14 THE LIBERTY BOYS' TITRE.AT. He kept to one side of the road, and seemed ready to run at the slightest sign of trouble. "Come on, Hub," said Dick. "No one is going to hurt you." Hub kept close to the side of the road, and Dick shot a quick glance at him as he passed. On the shoulder of Hub's coarse jacket were two or three long yellow hairs. CHAPTER X. A VISIT TO MRS. DUMPS. Hub hurried on, as if doubtful of Dick's honesty and, when once by, broke info a run. "Does Hub live in that direction?" asked Dick. "No, he lives the other way," answered Milt. "Let us see the place where you found Polly's sunbonnet." "Hub lives beyond that, on a rough road." "Did the tracks l ead in that direction?" "Not the wheel tracks. The others did, but then they got confused, and you could not tell where they went." "Is it a stony road?" . "Yes, and full of ruts. A wagon would be rattled to pieces going over it." 1 The y came at length to the place, antl Dick got down and began to examine the footprints. They were confused now, and men had come by that morning. Dick could tell the old tracks from the new, and he presently said: "Hub Dumps wears a pretty big boot, doesn't be?" "Yes," answered Milt. "I noticed it as he passed. These tracks were made last night." "He went home from school this way." "Yes, but there are a girl's footprints, and then every thing is confused." "Do you think the bully was engaged in it, Dick?" asked Mark. I / go there and have a look around. We won't all go. Some of us had better hang back when we get near it." Then they set off in the direction of the rough road on which Hub lived. "It is just beyond that clump of bushes," said Milt, at length. "Very good, wait here, boys," said Dick. "Milton and I will go ahead." The road was narrow and rougher than ever by the bushes, and Dick dismounted. Then he took something from the bush and said : "Polly wore a pink print dress yesterday, I believ e.~ "So she did," answered the other. "She often did." "Is this a piece of it?" and Dick handed a little bit of cotton cloth to Milton. "Yes. Where did you get it, Captain?" "From this bush." "I ' did not see it." "No, but I suppose you are not accustomed to looking for such things as I am." "Then that shows that she came this way?" "Yes, for it is not likely that Hub would tear it off and put it on the bush." The two boys now went ahead, Milton dismounting. Stuck on the side of the rough road was a log cabin, a story and a half in height, but of some extent. It wa!' approached by a flight of rough steps dug out of the bank and washed out in some places by the rain. Two or three untidy looking girls were at play on the steps , and a boy of eight, ragged, dirty and ill favored, was at the top. At sight of Dick Slater, this boy suddenly gave out a yell and shouted: "Hello, ma'am, here's some rebels come arter that strange gal!" Then he ran into the cabin, and in a moment there was the sound of a resounding slap, followed by a yell. "Shut yer mouth, yer dratted nuisance," a sharp voice cried. "Rebels, rebels!" cried the little girls as' they sprang up and began to throw pebbles at Dick. He ascended the rough steps and the girls ran away as an untidy looking woman appeared at the door. "What yer want?" she snapped. "Rebels ain't no use ,"Did you notice the yellow hairs on Hub's shoulder?" in this house." Dick asked, by the way of reply. All the boys were interested in an instant, and be sieged Dick with questions. "Yes, I saw them, but I did not wi h to alarm Hub. He would have warned the rest." "Then be was in the affair," said Mark. "Undoubtedly. These footprints convince me of that. I wanted to get a look at Hub's feet, and I noticed his shoulders:" "You see everything," said Mark. "You are Mrs. Dumps?" asked Dick. "Yus, I be, but et ain't naught ter yew. What's yer businei;:s ?" "I have come for Polly Weeks, the young girl who was brought here last night," quietly. "How'd yew know she was hrung here?" "For severa l reasons, but they don't matter." "Huh! s'pose I was ter say she wasn't brung here?" with a snort, "Well, not much escapes me at any rate." "I wouldn't believe you," tersely. "She was. I have "I never thought of such a cal as Hub," declared Milt evidence of it." "He was working for another, no doubt," Dick anâ€¢ "Wull, she was, an' her an' Hub was huggin' an' kissin' swered. ter beat all, an' I sent her out'n ther house." "But would they take the girl to Hub's house? Squeens Milt's face was scarlet as he cried: is boarding there and some of us suspected him at once." "It is not so, you are not telling the truth. Polly Weeks "They might," returned Dick. "At any rate, we will , would have nothing to say to a fellow like Hub Dumps."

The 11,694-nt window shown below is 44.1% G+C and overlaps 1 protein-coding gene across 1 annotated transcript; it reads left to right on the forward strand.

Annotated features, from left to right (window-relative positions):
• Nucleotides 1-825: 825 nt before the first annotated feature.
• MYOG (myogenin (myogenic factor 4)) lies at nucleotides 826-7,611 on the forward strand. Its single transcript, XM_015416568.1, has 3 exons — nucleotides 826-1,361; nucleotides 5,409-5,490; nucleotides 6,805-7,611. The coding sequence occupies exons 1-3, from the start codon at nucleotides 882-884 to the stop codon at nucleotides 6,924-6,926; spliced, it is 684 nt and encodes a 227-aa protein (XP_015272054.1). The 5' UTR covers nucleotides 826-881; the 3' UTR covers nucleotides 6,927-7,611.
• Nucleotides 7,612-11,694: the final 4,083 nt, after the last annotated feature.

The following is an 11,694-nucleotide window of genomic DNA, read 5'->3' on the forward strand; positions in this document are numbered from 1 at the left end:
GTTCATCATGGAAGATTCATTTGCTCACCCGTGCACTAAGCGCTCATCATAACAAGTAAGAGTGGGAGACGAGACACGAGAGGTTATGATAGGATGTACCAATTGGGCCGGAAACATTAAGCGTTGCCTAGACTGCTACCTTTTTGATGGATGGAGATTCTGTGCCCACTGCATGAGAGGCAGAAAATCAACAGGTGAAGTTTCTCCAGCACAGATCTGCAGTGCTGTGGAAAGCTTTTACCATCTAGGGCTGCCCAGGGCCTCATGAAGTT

'11HE LIBERTY BOYS' THREA'l'. 16 Then the boy, appearing at an angle of the cabin, piped up: "Teacher tried ter kiss her an' she fetched him one on the mouth that putty nigh sent his teeth down his thrut.". "Luck Dumps, yew shet up carryin' tales!" snarled the woman, "or I'll tan ye!" "Where is the girl?" asked Dick. "I sent her away, I tell yer," with a snap. The little girls began throwing stones again, but not being good on the aim, hit their mother instead of Dick , or Milt. " 'Lisbeth Ann, Sairy Jane, yew stop o' that or I'll warm ye!" Mrs. Dumps yelled. "Ther gal ain't here, I tell ye." "Teacher tooked her away this mornin' or las' night, I tt"eckon," said the eldest of the girls. "I wisht I had ther frock." "Yew hold yer yawp, Samanthy M'ria Dumps," said the woman. "Yew donno nothin' erbout et, yew wasn't awake." "l was so, an' I heerd the shay drive away with the gal into it, an' I seen teacher adrivin' with a black man settin' behind, holdin' onter ther gal." "Squire Greenhill has a ncgro coachman," said Milt. "She ain't here, I tell yew, an'---ef yew don't stop firin' them rocks I'll take a rawhide to yer!" "Did Mr. Squeens drive off with her this morning?" asked Dick. "Yes, he did, an' that's all I know about et, an' yer don't n~edn't ter ast me no more questions, 'cause I dunno nothin'." "Where was he going?" "I donno." "Was it Bijah Greenhill's rig?" "Yus, an' his nigger. I told 'em I wouldn't have ther gal here with folks suspicionin' I done et. ~dnappin' is erginâ€¢ ther lawr, an' I wasn't ergoin' ter be mixed up in any o' ther lawr business." "Where did they go?" "I donno, ter ther parson's, I reckon, 'cause teacher he says he was ergoin' ter marry ther gal, but et's a clear case o' kidnapin', whatever he says." Dick saw that the woman, in her fear of the 4tw, was now telling the truth. "Do you think they went to Squire Greenhill's ?" he asked. "Is he a magistrate, could he marry them?" "He ain't no squire, he just says he is, he couldn't marry folks no more'n that boy o' mine. They went ter ther parson, I reckon." "When was this?" "Last evenin' or early this mornin'. Leastwise ther gal didn't $tay here i.J.11 night." "And Hub and the teacher helped to bring her here." "My Hub?" "Yes, I saw three or four yellowish hairs on his shoul der. They must have fallen there in the struggle." "Waal!" muttered the woman, angrily. "Hub '11 git warmed fur thet! An' I won't have teacher here no more arter that!" Then the angr:r and frightened woman rushed into the house. A few moments later one of the windows on the side flew open. Then out came a shabby portmanteau, shoes, a beaver hat, a pair of broadcloth breeches, and various o.therarticles of wearing apparel. "The schoolmaster is changing his quarters," laughed, Milt, :'but that's an odd way to do it." CHAPTER XI. A TROUBLESOME PRISONER. Dick was forced to laugh at the energetic way Mrs. Dumps had of getting rid of an unwelcome lodger, an